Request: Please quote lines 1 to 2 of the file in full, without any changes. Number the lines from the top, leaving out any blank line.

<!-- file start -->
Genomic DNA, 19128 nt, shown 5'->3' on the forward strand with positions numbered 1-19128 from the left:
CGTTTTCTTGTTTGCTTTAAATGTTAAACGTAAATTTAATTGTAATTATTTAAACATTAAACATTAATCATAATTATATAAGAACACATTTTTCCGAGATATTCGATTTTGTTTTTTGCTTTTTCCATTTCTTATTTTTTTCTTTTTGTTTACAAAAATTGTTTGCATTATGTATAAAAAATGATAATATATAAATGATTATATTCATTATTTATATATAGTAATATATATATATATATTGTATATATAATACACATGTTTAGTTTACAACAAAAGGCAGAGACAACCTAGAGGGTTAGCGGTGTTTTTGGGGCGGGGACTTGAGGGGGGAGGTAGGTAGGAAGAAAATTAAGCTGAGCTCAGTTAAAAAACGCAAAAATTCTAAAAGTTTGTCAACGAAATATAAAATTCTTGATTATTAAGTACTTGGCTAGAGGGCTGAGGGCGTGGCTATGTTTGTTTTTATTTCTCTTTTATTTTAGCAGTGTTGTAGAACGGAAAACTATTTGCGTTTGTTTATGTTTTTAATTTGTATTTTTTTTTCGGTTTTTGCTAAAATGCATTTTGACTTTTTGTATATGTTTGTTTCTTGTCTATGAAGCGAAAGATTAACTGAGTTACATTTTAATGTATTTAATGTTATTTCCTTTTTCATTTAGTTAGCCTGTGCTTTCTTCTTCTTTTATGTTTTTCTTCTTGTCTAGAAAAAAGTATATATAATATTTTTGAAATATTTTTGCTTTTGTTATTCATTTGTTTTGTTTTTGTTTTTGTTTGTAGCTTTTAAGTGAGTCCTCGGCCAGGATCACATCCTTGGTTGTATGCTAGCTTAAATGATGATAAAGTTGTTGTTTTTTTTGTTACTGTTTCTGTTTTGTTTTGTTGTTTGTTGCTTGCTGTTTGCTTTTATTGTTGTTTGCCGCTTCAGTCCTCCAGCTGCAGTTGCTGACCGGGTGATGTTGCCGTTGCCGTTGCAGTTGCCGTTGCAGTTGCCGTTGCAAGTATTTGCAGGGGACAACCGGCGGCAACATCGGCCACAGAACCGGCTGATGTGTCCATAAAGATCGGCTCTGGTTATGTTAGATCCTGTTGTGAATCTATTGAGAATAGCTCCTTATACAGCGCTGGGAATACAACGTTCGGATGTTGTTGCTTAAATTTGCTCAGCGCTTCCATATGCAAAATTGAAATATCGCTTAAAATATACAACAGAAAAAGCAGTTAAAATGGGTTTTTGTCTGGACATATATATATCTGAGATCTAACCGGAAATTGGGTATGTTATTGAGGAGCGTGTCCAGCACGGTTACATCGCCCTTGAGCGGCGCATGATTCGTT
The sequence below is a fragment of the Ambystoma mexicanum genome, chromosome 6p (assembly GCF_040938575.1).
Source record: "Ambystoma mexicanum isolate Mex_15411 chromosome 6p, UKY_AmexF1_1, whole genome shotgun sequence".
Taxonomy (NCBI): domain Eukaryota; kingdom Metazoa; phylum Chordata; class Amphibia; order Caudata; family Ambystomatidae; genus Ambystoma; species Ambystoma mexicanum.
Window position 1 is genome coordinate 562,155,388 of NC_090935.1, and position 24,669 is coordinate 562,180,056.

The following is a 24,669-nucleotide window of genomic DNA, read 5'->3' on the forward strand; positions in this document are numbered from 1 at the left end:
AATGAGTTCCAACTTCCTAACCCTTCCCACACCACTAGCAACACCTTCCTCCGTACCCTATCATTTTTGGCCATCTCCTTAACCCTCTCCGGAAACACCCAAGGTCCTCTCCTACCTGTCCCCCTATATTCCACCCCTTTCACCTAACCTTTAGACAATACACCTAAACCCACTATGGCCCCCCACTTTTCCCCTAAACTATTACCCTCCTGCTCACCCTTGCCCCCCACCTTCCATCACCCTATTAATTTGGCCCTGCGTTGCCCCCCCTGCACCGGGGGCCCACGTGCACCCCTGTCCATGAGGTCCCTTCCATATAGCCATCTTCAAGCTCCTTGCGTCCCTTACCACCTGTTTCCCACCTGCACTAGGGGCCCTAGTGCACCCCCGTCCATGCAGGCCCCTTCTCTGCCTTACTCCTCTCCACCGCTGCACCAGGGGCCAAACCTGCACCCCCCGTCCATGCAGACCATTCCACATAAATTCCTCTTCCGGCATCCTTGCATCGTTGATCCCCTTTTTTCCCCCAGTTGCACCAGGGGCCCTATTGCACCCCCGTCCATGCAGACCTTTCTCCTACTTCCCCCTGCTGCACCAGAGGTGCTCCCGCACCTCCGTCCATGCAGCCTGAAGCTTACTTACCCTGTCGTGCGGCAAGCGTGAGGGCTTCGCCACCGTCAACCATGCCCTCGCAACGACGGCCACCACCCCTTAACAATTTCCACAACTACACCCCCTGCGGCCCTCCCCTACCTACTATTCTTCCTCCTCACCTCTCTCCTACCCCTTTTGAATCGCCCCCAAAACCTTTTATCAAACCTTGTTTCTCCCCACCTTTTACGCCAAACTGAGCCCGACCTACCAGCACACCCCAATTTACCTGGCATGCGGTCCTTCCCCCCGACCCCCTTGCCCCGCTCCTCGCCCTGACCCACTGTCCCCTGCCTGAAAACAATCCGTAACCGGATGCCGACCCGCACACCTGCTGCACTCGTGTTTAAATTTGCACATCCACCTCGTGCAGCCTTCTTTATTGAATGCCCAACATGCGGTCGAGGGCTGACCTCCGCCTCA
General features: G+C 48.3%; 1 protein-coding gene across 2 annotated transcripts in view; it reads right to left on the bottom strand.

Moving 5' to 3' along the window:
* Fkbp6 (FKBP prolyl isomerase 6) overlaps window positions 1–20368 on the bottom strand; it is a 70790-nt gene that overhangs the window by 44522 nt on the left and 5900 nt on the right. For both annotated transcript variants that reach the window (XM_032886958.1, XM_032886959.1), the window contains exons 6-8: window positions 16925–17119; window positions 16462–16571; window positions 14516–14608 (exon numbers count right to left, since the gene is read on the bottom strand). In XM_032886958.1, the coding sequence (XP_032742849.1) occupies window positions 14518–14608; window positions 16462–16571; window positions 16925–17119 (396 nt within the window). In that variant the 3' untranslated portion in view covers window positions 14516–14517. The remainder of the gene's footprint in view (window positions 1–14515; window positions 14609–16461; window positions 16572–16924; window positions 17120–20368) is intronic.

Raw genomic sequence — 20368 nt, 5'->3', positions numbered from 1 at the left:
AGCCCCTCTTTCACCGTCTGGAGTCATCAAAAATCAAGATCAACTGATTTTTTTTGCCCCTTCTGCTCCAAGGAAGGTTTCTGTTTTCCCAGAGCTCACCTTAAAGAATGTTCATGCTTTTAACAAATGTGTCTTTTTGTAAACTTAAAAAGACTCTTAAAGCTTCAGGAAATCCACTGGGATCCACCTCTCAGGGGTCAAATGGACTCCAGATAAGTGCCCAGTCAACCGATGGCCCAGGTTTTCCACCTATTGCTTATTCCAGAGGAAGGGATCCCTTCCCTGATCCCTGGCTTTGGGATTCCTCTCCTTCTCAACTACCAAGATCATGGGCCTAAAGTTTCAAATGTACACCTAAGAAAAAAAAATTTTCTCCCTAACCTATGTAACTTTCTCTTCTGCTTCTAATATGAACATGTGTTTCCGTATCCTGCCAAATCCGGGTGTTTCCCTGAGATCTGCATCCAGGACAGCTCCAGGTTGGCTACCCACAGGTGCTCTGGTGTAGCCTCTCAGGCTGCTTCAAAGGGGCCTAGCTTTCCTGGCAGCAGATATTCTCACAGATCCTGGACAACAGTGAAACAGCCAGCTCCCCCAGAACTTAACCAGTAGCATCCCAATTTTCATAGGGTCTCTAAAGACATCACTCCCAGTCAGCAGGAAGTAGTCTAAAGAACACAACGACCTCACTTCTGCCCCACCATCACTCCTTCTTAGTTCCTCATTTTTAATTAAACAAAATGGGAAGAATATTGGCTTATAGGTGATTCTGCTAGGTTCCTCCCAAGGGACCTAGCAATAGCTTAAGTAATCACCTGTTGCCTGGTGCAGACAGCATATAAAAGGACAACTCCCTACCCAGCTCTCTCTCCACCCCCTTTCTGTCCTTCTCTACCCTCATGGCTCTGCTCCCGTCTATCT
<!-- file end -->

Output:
Genomic DNA, 19128 nt, shown 5'->3' on the forward strand with positions numbered 1-19128 from the left:
CGTTTTCTTGTTTGCTTTAAATGTTAAACGTAAATTTAATTGTAATTATTTAAACATTAAACATTAATCATAATTATATAAGAACACATTTTTCCGAGATATTCGATTTTGTTTTTTGCTTTTTCCATTTCTTATTTTTTTCTTTTTGTTTACAAAAATTGTTTGCATTATGTATAAAAAATGATAATATATAAATGATTATATTCATTATTTATATATAGTAATATATATATATATATTGTATATATAATACACATGTTTAGTTTACAACAAAAGGCAGAGACAACCTAGAGGGTTAGCGGTGTTTTTGGGGCGGGGACTTGAGGGGGGAGGTAGGTAGGAAGAAAATTAAGCTGAGCTCAGTTAAAAAACGCAAAAATTCTAAAAGTTTGTCAACGAAATATAAAATTCTTGATTATTAAGTACTTGGCTAGAGGGCTGAGGGCGTGGCTATGTTTGTTTTTATTTCTCTTTTATTTTAGCAGTGTTGTAGAACGGAAAACTATTTGCGTTTGTTTATGTTTTTAATTTGTATTTTTTTTTCGGTTTTTGCTAAAATGCATTTTGACTTTTTGTATATGTTTGTTTCTTGTCTATGAAGCGAAAGATTAACTGAGTTACATTTTAATGTATTTAATGTTATTTCCTTTTTCATTTAGTTAGCCTGTGCTTTCTTCTTCTTTTATGTTTTTCTTCTTGTCTAGAAAAAAGTATATATAATATTTTTGAAATATTTTTGCTTTTGTTATTCATTTGTTTTGTTTTTGTTTTTGTTTGTAGCTTTTAAGTGAGTCCTCGGCCAGGATCACATCCTTGGTTGTATGCTAGCTTAAATGATGATAAAGTTGTTGTTTTTTTTGTTACTGTTTCTGTTTTGTTTTGTTGTTTGTTGCTTGCTGTTTGCTTTTATTGTTGTTTGCCGCTTCAGTCCTCCAGCTGCAGTTGCTGACCGGGTGATGTTGCCGTTGCCGTTGCAGTTGCCGTTGCAGTTGCCGTTGCAAGTATTTGCAGGGGACAACCGGCGGCAACATCGGCCACAGAACCGGCTGATGTGTCCATAAAGATCGGCTCTGGTTATGTTAGATCCTGTTGTGAATCTATTGAGAATAGCTCCTTATACAGCGCTGGGAATACAACGTTCGGATGTTGTTGCTTAAATTTGCTCAGCGCTTCCATATGCAAAATTGAAATATCGCTTAAAATATACAACAGAAAAAGCAGTTAAAATGGGTTTTTGTCTGGACATATATATATCTGAGATCTAACCGGAAATTGGGTATGTTATTGAGGAGCGTGTCCAGCACGGTTACATCGCCCTTGAGCGGCGCATGATTCGTT